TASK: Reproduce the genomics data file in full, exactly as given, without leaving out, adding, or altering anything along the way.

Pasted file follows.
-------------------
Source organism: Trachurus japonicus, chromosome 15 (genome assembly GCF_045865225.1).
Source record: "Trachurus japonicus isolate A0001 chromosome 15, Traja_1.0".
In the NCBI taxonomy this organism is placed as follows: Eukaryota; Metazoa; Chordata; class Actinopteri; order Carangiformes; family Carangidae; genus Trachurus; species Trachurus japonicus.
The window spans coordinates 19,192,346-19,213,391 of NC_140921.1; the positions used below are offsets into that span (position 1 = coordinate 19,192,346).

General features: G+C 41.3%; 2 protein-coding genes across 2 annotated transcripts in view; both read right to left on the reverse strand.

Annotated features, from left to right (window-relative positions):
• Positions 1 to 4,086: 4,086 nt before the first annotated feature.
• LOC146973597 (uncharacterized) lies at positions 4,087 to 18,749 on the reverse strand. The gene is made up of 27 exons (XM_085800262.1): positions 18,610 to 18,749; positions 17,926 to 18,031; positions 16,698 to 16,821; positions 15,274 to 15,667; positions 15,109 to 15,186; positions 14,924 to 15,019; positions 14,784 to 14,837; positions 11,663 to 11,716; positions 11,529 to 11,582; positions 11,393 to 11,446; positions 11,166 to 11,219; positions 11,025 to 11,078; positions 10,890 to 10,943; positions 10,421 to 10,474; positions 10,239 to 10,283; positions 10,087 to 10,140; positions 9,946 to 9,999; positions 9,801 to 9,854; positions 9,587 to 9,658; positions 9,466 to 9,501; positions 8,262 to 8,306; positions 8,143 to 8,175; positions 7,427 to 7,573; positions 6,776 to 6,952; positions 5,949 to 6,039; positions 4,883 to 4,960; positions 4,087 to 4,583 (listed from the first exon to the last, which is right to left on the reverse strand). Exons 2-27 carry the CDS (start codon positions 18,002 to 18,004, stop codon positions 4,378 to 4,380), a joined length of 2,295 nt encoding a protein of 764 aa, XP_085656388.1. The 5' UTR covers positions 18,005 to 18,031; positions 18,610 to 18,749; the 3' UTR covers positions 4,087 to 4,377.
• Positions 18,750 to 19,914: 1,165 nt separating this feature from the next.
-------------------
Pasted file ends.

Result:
Source organism: Trachurus japonicus, chromosome 15 (genome assembly GCF_045865225.1).
Source record: "Trachurus japonicus isolate A0001 chromosome 15, Traja_1.0".
In the NCBI taxonomy this organism is placed as follows: Eukaryota; Metazoa; Chordata; class Actinopteri; order Carangiformes; family Carangidae; genus Trachurus; species Trachurus japonicus.
The window spans coordinates 19,192,346-19,213,391 of NC_140921.1; the positions used below are offsets into that span (position 1 = coordinate 19,192,346).

General features: G+C 41.3%; 2 protein-coding genes across 2 annotated transcripts in view; both read right to left on the reverse strand.

Annotated features, from left to right (window-relative positions):
• Positions 1 to 4,086: 4,086 nt before the first annotated feature.
• LOC146973597 (uncharacterized) lies at positions 4,087 to 18,749 on the reverse strand. The gene is made up of 27 exons (XM_085800262.1): positions 18,610 to 18,749; positions 17,926 to 18,031; positions 16,698 to 16,821; positions 15,274 to 15,667; positions 15,109 to 15,186; positions 14,924 to 15,019; positions 14,784 to 14,837; positions 11,663 to 11,716; positions 11,529 to 11,582; positions 11,393 to 11,446; positions 11,166 to 11,219; positions 11,025 to 11,078; positions 10,890 to 10,943; positions 10,421 to 10,474; positions 10,239 to 10,283; positions 10,087 to 10,140; positions 9,946 to 9,999; positions 9,801 to 9,854; positions 9,587 to 9,658; positions 9,466 to 9,501; positions 8,262 to 8,306; positions 8,143 to 8,175; positions 7,427 to 7,573; positions 6,776 to 6,952; positions 5,949 to 6,039; positions 4,883 to 4,960; positions 4,087 to 4,583 (listed from the first exon to the last, which is right to left on the reverse strand). Exons 2-27 carry the CDS (start codon positions 18,002 to 18,004, stop codon positions 4,378 to 4,380), a joined length of 2,295 nt encoding a protein of 764 aa, XP_085656388.1. The 5' UTR covers positions 18,005 to 18,031; positions 18,610 to 18,749; the 3' UTR covers positions 4,087 to 4,377.
• Positions 18,750 to 19,914: 1,165 nt separating this feature from the next.